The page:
How To Get Rid Of Silverfish

Natural And Non-Toxic Methods To Repel And Kill Silverfish

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If you’re reading this article, then you have a silverfish problem in your home, and are looking for quick, effective and nontoxic remedies to get rid of them. You’ve come to the right place.

Here in Northwest Florida, we have the pleasure of sharing our home with many unsightly pests, most of which consist of abnormally large palmetto bugs, snakes and the dreaded silverfish—the star of this post.

What Are Silverfish?

Silverfish are small, wingless insects that resemble an anchovy. They have a soft silvery-grey outer shell and eat anything sweet and starchy—even wallpaper, clothing and books.

They enjoy damp and humid areas of your home, and particularly like to frequent your bathtub, shower, sink and closet.

Are Silverfish Dangerous?

These insects don’t pose a serious threat to your home (they don’t bite or carry diseases), but they can cause unwanted damage if left unchecked—so it’s best to prevent and eliminate their presence.

With that said, I’ve learned a few tips and tricks over the last few years that have helped keep these annoying pests away—without the need to hire an expensive exterminator, or toxic [store bought] commercial sprays.

3 Non-Toxic Methods For Killing Silverfish

Method #1
Natural Silverfish Traps

The Sticky Cardboard Trap

Take a piece of cardboard and spread a sticky substance on the top side. Next, take some oatmeal and place a few oats in the very center. The silverfish will set foot onto the sticky coating and will get stuck.

For the sticky substance, I recommend using an all-natural product called Tanglefoot, which is a super sticky and pesticide free coating that works wonders (it’s even great for DIY fly traps). However, you can create your own sticky paste by mixing together some water and flour.

The Glass Jar Trap

This silverfish trap is a great way to upcycle a glass jar. Simply take a jar and spread butter along the inside (about 1-2 inches from the neck and spread toward the middle). Butter will prevent silverfish from climbing back up. Then, wrap the outside of the jar with masking tape and provide the silverfish with a tongue depressor ramp.

Next, bait the trap with something starchy like flour or sugar. Leave the jar out on the floor overnight, or in a damp area like underneath the sink, and check on your trap the next morning. If you find any silverfish inside, simply pour in some soapy water to drown them, and then discard them by flushing them down the toilet.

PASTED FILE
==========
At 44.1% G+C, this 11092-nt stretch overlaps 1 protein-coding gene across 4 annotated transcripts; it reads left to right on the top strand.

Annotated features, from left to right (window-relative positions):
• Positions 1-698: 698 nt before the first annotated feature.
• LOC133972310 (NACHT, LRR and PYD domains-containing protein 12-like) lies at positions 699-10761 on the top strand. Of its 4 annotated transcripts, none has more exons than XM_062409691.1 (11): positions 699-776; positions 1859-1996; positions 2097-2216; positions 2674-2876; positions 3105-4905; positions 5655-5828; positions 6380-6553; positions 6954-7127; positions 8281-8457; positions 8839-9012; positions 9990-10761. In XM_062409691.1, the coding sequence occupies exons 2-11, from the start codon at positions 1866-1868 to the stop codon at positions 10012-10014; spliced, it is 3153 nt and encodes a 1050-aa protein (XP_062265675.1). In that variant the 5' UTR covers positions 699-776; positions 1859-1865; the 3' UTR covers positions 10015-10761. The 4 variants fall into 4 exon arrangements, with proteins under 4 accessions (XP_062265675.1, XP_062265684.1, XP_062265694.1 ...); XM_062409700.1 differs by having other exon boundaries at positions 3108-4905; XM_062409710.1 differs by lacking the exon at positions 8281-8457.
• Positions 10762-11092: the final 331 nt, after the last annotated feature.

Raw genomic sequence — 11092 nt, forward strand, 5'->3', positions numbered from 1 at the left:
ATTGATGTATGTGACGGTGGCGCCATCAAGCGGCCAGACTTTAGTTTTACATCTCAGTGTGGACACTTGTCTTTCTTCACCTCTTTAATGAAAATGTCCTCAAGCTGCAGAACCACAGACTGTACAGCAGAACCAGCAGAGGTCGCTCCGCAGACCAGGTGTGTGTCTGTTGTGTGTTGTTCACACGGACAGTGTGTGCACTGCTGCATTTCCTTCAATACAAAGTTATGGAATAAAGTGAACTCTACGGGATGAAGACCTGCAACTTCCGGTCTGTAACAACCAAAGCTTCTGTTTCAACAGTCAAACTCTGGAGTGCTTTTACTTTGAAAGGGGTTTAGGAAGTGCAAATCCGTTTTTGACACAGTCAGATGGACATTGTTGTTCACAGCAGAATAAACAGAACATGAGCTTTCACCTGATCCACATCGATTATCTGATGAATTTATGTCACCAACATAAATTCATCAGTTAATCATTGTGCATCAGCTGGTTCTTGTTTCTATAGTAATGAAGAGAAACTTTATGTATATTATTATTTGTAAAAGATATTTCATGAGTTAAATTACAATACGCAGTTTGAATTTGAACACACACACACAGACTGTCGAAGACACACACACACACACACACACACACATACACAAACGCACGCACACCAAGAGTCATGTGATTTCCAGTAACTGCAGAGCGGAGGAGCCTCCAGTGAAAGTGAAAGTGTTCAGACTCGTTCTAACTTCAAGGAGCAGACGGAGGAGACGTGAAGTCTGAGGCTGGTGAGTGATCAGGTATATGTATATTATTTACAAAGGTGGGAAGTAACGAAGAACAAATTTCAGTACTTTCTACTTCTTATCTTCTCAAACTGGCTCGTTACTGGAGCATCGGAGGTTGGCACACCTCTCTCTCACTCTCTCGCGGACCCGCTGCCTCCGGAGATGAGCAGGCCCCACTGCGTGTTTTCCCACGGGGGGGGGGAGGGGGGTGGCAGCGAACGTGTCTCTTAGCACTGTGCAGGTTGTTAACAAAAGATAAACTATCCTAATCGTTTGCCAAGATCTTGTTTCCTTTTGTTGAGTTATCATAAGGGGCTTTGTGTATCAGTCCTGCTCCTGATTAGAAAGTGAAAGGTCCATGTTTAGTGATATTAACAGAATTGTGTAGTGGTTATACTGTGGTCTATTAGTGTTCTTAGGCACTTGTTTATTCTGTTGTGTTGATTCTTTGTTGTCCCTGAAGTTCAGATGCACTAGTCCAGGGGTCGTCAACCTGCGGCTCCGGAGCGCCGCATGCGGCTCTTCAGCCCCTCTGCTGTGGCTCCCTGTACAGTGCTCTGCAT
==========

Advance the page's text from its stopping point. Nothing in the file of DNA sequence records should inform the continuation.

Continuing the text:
Method #2

Natural Silverfish Repellants

Silverfish are not fans of strongly scented herbs, spices and certain wood, and are known to avoid and flee areas that contain these natural repellants which consist of the following:

Whole Cloves

Rosemary

Lavender

Cinnamon Sticks

Bay Leaves

Eucalyptus

Cucumber Peels

Epsom Salts

Orange & Lemon Peels

Cedar Wood Shavings

With that said, you can create your own natural and nontoxic silverfish repelling sachets that you can strategically place around your home. I was able to find a batch of 50 reusable muslin sachet bags on Amazon for around $15.

Simply take a few sachet bags, and fill them with a combination of [the above] herbs and spices.

My favorite sachet combination to repel silverfish consists of: cinnamon sticks, bay leaves and orange peels. I recommend crushing your dried bay leaves because crushing releases that strong aromatic scent that you love, but silverfish can’t stand.

Method #3

Natural Poisoned Baits

Diatomaceous Earth

Diatomaceous Earth is a non-toxic and effective natural pesticide that works very well on silverfish. Simply sprinkle some along floorboards and crevices and allow it to do its job.

Once a silverfish crawls through Diatomaceous Earth, their soft outer shell will be destroyed, and they will lose moisture and dry up—resulting in death. This natural pesticide is non-toxic to pets, but may cause irritation in babies—so please be careful when deploying this method.

Borax

Another natural and non-toxic pesticide for silverfish is borax. Borax, otherwise known as sodium borate, is a naturally occurring element, but also unsafe for pets and children—so please be mindful when deploying this method.

Simply mix equal parts of borax with powdered sugar, and lay a small pile in paper cupcake holders or on a small piece of cardboard. When silverfish ingest this combination, the borax will poison them.

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